Friday, July 3rd, 2020

Misconceptions about scholarships still exist

Posted: Friday, February 21, 2020

Back in the day, it was often said that only certain kids got scholarships, and that one could forget it especially if their grades weren’t at the top of the class or their household wasn’t well known in the community. Sadly, these misconceptions still exist today, thwarting many qualified students from even attempting to apply.

The Huntington County Community Foundation (HCCF) has identified the top five misconceptions that students, and/or parents believe to be true about scholarships: Misconception #1 – In order to get a scholarship, a student must be in the top 25% of his/her class. Disproved – While there are some scholarships that require a GPA of 3.0 (“B” average) or higher, most of the HCCF scholarships require 2.0 (“C” average) or have no GPA requirement at all. Misconception #2 – Only students from affluent and/or well-known households receive scholarships. Disproved: Many of HCCF’s scholarships are geared towards assisting students who show evidence of financial need regardless of community or financial status.

Misconception #3 – Scholarships are only awarded to students attending four-year colleges. Disproved: Although HCCF has many scholarships that do require this criterion, there are also many that do not. Students wanting to attend two-year colleges and/or trade schools are also funded. Misconception #4 – Scholarships are only awarded to graduating seniors. Disproved: Scholarships are also awarded to students who have already graduated from high school and are enrolled in college, or adult students who are looking to further their education later in life. Misconception #5 – Scholarships are awarded only to student athletes or valedictorians. Disproved: It is true that there are some scholarships that specify involvement in sports or status as a valedictorian. However, the majority of the sixty HCCF scholarships that are available have neither of these requirements.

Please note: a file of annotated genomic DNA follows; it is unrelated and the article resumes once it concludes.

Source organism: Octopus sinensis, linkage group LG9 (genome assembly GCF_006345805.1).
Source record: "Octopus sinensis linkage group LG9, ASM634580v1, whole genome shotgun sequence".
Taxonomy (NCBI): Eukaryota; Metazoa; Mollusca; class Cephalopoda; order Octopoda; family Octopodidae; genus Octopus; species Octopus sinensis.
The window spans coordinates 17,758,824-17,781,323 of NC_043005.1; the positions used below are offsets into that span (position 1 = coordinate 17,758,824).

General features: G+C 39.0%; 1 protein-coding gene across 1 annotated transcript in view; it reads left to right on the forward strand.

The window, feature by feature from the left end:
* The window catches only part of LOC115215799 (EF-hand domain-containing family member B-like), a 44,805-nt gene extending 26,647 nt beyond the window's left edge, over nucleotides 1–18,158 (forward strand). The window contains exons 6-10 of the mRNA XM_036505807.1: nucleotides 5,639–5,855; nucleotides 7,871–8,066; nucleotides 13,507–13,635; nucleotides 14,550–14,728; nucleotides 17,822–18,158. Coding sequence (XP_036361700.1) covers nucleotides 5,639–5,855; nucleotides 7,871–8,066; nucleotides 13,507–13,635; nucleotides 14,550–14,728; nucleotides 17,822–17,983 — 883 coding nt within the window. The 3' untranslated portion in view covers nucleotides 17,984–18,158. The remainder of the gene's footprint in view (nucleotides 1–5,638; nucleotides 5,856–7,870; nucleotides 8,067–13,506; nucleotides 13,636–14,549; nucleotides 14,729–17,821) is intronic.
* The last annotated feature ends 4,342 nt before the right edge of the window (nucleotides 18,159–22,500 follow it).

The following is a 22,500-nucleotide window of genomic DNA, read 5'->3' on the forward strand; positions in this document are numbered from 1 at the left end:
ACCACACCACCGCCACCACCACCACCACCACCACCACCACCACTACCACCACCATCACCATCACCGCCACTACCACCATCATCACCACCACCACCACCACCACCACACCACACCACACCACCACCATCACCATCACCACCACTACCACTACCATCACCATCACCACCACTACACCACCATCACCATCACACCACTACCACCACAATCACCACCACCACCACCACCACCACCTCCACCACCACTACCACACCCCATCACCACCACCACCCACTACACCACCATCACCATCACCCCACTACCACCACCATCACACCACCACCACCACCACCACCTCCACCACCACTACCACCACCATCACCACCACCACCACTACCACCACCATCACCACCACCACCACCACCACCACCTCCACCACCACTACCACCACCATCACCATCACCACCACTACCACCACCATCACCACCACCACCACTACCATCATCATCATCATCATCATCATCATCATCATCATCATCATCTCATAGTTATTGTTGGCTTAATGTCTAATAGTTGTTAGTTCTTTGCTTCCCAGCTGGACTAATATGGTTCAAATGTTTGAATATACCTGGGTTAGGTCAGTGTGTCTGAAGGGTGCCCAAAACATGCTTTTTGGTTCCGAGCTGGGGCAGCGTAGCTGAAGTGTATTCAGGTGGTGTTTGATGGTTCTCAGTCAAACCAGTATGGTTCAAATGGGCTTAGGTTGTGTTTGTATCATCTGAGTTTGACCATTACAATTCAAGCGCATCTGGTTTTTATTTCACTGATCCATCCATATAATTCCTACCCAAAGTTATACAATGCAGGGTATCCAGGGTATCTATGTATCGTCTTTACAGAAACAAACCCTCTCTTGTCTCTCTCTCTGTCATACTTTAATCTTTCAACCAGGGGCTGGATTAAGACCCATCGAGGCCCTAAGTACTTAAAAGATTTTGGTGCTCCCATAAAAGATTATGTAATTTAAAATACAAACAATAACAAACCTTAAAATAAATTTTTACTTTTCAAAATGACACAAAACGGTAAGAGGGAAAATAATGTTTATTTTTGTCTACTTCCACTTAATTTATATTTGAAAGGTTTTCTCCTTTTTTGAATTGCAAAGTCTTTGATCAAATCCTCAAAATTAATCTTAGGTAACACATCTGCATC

Many scholarships facilitated by HCCF have a specific mission or goal in mind when created by the benefactor. For instance, there are those that promote specific degrees, such as nursing, business or science. Then there are those that specify the benefactor’s alma mater as the college of preference. HCCF even has a scholarship that is specific to students wanting to learn to fly an airplane.

There is no guarantee however, that a scholarship will be awarded even if the student meets the criteria. One reason being, the application requires students to provide essay-style answers to questions that address scholastics, extracurricular activities, and community involvement, all of which are considered when being rated by the scholarship review committee. Taking time to carefully and thoroughly answer these questions can make all the difference. Another reason that being awarded a scholarship isn’t a shoo-in is because scholarships are competitive with many applicants vying for the same award. Thus, it is very important for students to take the application process seriously in order to increase the odds of being awarded in their favor.

The most important message HCCF wants to stress to students is this – don’t let any misconceptions stand in your way of applying for a scholarship. For anyone still unsure about applying, please contact HCCF. They are here to help answer any questions students and/or parents may have. Applications are wanted.

Applications are due March 18. To apply, go online to the HCCF website: www.huntingtonccf.org/hccf-scholarships. For more information or questions, contact the HCCF office by calling (260) 356-8878, or send an email to Matt Ditzler at matt@hutingtonccf.org, or Jo Ellen Bradley at jo@huntingtonccf.org.

The Huntington County Community Foundation is a 501(c)3 charitable organization that is built to be a funding hub for all charitable organizations and causes within Huntington County. Its mission is to connect people and resources with opportunities that enhance quality of life for all.